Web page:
A. "You ever get hit with a magazine?" Mack asked me. His voice was friendly enough, but his gesture of rolling up a publication entitled Read Meat could be interpreted as hostile.

    B. "You ever subscribe to a magazine?" Mack asked me, showing me his catalog. "The prices are very reasonable, and it helps me earn money for college."
  • 8. Stain'd‐by‐the‐Sea was the sort of place where secrets lurked everywhere, like shuddering plants behind a fence I'd never thought twice about.

    A. Stain'd‐by‐the‐Sea was the sort of place in which secrets lurked, like shuddering plants behind a fence about which I'd never thought twice.

    B. Stain'd‐by‐the‐Sea was the sort of place which could serve as an eerie setting for a series of children's books available by clicking here.
  • 9. We are the Big Bad Brick Gang, an anonymous group of vandals and other malcontents who strike in secret in the middle of the night, with clever strategy and bricks.

    A. We are the Big Bad Brick Gang, an anonymous group of vandals and other malcontents who strike strategically and secretly at night, using bricks.

    B. We are the Big Bad Brick Gang, a group of honor students who use their spare hours to pick up litter.
  • 10. "Help! Help!" the voice called again, and in moments I was crouching on the floor next to the counter.

    A. "Help; Help!" the voice called again, and in moments I was crouching on the floor next to the counter.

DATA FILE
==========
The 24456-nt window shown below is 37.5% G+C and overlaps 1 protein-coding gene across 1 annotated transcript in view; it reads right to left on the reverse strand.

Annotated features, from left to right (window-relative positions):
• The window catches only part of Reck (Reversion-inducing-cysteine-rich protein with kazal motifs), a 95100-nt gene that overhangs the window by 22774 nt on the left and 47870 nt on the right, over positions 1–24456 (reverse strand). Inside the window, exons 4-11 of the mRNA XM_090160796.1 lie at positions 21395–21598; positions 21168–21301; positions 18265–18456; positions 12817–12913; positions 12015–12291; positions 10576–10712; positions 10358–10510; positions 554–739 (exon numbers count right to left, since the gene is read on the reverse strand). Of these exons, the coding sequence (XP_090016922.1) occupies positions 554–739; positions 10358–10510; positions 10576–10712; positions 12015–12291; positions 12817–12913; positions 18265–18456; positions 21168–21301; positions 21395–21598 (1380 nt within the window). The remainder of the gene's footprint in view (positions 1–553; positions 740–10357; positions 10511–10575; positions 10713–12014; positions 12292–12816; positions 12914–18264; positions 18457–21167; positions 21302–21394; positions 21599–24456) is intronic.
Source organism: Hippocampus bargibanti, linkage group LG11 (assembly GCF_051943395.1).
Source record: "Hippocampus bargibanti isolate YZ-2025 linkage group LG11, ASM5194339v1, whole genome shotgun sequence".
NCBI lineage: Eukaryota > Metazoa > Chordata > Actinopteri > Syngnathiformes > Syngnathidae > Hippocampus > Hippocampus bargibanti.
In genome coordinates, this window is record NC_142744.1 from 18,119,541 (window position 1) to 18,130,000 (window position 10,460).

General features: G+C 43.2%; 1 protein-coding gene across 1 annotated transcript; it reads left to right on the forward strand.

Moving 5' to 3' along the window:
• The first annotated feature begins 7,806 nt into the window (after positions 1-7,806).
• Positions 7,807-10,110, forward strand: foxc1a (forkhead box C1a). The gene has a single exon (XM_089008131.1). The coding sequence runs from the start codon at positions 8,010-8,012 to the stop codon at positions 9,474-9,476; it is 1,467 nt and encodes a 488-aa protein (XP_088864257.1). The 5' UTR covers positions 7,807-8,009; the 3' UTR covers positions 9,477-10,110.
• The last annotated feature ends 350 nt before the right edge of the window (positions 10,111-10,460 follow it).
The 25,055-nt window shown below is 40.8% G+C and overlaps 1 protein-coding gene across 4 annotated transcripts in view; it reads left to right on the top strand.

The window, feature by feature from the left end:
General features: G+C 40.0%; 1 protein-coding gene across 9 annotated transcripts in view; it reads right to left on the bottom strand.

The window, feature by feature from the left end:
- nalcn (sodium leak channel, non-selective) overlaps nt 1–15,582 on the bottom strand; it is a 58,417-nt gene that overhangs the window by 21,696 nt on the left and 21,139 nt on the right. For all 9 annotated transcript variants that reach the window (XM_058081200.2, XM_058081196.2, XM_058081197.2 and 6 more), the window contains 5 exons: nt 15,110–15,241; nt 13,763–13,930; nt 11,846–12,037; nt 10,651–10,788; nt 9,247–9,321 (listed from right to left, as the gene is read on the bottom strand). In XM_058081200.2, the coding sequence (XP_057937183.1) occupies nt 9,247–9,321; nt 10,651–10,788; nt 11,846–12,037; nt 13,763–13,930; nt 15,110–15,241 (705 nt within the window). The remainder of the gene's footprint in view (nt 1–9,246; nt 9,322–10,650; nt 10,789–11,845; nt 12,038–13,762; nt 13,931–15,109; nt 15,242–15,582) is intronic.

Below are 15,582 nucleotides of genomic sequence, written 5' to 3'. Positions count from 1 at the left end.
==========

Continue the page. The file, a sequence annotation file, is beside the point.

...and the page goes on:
B. "Help! Help!" the voice called again, and in moments I had run quickly down the block so as not to get involved in anything dangerous.
  • 11. "Trouble is like grease," I said, with a nod at Jackie's jumpsuit. "If you have it on you, you'll probably get it on everyone nearby."

    A. "Trouble is like grease," I said, gesturing to Jackie's greasy jumpsuit. "If you have grease on you, you'll probably get it on everyone nearby."

    B. "Trouble is like grease," I said, with a nod at Jackie's jumpsuit. "Eventually it will serve as the title of a cloying musical."
  • 12. It was a warm, breezy day, with the wind carrying a salty smell from the seaweed of the Clusterous Forest, an eerie phenomenon that lay below the cliff we were on.

    A. It was a warm, breezy day, with the wind carrying a salty smell from the seaweed of the Clusterous Forest, an eerie phenomenon that lay below the cliff on which we were standing.

    B. It was a warm, breezy day, and thank goodness I was nowhere near a cliff or the Clusterous Forest but on a beautiful balcony waiting for my nine-year-old niece to finish mixing me a gimlet.
  • 13. "Snide" is a word which here means "the kind of tone you use in an argument," and "sensible" refers to the tone you are supposed to use instead.

    A. "Snide" is a word which means "the kind of tone one uses in an argument," and "sensible" refers to the tone one is supposed to use instead.

    B. "Snide" is a word which describes people who know all about grammar, although "sensible" is the word they use to describe themselves.





SCORING THE QUIZ:

If you chose more As than Bs:
Grr! It's "'A's' and 'B's!'"

If you chose A's and B's equally:
Literature is a slithery beast, which slips from the grasp of rule and ethic, like life.

If you chose more B's than A's:
You have the feeling this isn't a quiz with any educational merit whatsoever, but some sort of goofy piece serving to promote a book, thus besmirching the reputations of both Lemony Snicket and the Huffington Post. From now on, you will rely only on J. K. Rowling and BuzzFeed.

Art by Seth.